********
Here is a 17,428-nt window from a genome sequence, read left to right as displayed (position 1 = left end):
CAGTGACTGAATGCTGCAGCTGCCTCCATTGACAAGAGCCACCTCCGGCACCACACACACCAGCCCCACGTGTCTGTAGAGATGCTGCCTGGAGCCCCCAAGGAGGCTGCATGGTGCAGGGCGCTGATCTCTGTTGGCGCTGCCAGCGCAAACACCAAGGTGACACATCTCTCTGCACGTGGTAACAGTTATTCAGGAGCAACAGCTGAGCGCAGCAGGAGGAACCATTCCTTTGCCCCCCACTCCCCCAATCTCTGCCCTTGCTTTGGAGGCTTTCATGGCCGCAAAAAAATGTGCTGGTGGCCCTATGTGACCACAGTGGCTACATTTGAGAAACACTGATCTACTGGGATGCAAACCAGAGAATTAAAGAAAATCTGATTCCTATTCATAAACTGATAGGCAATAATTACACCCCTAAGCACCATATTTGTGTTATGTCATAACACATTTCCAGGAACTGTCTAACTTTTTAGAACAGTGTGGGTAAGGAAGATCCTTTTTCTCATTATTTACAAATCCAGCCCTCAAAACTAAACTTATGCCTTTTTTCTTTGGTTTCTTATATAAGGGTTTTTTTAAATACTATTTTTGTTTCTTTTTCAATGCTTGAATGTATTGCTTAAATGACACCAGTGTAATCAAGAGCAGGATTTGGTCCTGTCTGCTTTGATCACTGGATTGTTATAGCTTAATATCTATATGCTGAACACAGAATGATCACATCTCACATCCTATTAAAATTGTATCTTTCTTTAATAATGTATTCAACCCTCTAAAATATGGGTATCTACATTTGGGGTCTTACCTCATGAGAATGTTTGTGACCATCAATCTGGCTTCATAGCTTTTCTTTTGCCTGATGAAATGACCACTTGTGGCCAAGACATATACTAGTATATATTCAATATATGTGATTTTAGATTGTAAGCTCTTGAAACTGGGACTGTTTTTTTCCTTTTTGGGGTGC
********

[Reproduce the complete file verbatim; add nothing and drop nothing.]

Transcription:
Here is a 17,428-nt window from a genome sequence, read left to right as displayed (position 1 = left end):
CAGTGACTGAATGCTGCAGCTGCCTCCATTGACAAGAGCCACCTCCGGCACCACACACACCAGCCCCACGTGTCTGTAGAGATGCTGCCTGGAGCCCCCAAGGAGGCTGCATGGTGCAGGGCGCTGATCTCTGTTGGCGCTGCCAGCGCAAACACCAAGGTGACACATCTCTCTGCACGTGGTAACAGTTATTCAGGAGCAACAGCTGAGCGCAGCAGGAGGAACCATTCCTTTGCCCCCCACTCCCCCAATCTCTGCCCTTGCTTTGGAGGCTTTCATGGCCGCAAAAAAATGTGCTGGTGGCCCTATGTGACCACAGTGGCTACATTTGAGAAACACTGATCTACTGGGATGCAAACCAGAGAATTAAAGAAAATCTGATTCCTATTCATAAACTGATAGGCAATAATTACACCCCTAAGCACCATATTTGTGTTATGTCATAACACATTTCCAGGAACTGTCTAACTTTTTAGAACAGTGTGGGTAAGGAAGATCCTTTTTCTCATTATTTACAAATCCAGCCCTCAAAACTAAACTTATGCCTTTTTTCTTTGGTTTCTTATATAAGGGTTTTTTTAAATACTATTTTTGTTTCTTTTTCAATGCTTGAATGTATTGCTTAAATGACACCAGTGTAATCAAGAGCAGGATTTGGTCCTGTCTGCTTTGATCACTGGATTGTTATAGCTTAATATCTATATGCTGAACACAGAATGATCACATCTCACATCCTATTAAAATTGTATCTTTCTTTAATAATGTATTCAACCCTCTAAAATATGGGTATCTACATTTGGGGTCTTACCTCATGAGAATGTTTGTGACCATCAATCTGGCTTCATAGCTTTTCTTTTGCCTGATGAAATGACCACTTGTGGCCAAGACATATACTAGTATATATTCAATATATGTGATTTTAGATTGTAAGCTCTTGAAACTGGGACTGTTTTTTTCCTTTTTGGGGTGC